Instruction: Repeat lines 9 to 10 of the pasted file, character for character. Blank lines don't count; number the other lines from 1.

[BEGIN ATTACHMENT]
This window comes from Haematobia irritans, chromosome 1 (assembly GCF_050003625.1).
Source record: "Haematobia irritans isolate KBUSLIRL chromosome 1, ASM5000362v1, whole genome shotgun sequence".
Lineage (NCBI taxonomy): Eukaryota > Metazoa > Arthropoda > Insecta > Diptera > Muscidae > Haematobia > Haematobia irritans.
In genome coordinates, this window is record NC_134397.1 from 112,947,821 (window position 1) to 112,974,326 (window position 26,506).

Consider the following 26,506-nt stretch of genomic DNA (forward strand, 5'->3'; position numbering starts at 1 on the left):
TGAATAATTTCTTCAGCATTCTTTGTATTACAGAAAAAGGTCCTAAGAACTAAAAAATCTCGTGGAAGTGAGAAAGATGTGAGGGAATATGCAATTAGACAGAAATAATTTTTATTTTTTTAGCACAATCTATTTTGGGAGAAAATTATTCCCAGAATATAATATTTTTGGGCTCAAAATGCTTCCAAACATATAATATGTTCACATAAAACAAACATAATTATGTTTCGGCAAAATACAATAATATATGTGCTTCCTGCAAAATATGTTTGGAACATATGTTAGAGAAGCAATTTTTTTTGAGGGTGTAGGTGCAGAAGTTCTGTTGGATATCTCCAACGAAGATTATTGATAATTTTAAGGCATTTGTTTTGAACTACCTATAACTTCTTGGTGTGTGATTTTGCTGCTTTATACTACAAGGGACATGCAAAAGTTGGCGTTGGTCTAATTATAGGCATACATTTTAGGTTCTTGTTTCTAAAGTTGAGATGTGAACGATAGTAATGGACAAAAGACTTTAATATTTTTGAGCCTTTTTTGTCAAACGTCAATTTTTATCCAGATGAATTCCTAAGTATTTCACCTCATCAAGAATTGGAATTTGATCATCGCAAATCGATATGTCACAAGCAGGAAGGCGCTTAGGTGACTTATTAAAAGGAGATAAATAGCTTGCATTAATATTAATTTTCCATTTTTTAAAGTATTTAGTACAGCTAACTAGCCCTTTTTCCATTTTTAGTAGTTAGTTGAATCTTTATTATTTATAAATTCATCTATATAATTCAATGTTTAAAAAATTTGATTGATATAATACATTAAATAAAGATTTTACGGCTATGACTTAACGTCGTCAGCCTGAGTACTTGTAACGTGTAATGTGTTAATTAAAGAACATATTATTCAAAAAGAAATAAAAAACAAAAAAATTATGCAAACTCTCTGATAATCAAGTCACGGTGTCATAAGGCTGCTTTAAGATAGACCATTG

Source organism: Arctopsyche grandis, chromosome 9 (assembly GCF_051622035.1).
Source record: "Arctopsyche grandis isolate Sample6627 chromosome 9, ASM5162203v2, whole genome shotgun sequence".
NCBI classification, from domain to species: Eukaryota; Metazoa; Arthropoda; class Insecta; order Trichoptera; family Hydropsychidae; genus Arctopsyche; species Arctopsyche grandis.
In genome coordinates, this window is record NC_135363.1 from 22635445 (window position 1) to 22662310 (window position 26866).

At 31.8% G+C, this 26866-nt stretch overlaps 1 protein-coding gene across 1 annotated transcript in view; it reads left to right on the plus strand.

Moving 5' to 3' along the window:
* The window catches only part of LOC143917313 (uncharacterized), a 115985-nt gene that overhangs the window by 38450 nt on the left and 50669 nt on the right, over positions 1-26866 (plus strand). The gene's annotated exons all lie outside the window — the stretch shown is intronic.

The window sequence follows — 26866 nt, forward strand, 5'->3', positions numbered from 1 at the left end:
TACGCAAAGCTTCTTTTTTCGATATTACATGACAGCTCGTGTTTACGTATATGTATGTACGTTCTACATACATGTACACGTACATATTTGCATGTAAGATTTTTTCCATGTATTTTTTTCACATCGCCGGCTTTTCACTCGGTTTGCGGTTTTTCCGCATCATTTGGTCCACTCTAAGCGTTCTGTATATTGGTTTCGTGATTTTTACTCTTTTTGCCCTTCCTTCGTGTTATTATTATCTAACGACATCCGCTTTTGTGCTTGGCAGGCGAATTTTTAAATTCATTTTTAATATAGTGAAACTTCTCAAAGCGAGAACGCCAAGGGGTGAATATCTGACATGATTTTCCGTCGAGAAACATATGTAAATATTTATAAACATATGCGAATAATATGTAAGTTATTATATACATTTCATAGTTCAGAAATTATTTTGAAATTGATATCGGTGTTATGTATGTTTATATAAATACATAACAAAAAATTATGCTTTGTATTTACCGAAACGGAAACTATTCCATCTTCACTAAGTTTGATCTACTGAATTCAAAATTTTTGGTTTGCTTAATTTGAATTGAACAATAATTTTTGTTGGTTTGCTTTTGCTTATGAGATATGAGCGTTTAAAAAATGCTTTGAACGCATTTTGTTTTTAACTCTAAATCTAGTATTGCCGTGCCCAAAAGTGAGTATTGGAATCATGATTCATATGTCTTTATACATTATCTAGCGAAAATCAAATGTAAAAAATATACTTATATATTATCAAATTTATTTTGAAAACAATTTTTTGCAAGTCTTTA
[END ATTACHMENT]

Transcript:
NCBI classification, from domain to species: Eukaryota; Metazoa; Arthropoda; class Insecta; order Trichoptera; family Hydropsychidae; genus Arctopsyche; species Arctopsyche grandis.
In genome coordinates, this window is record NC_135363.1 from 22635445 (window position 1) to 22662310 (window position 26866).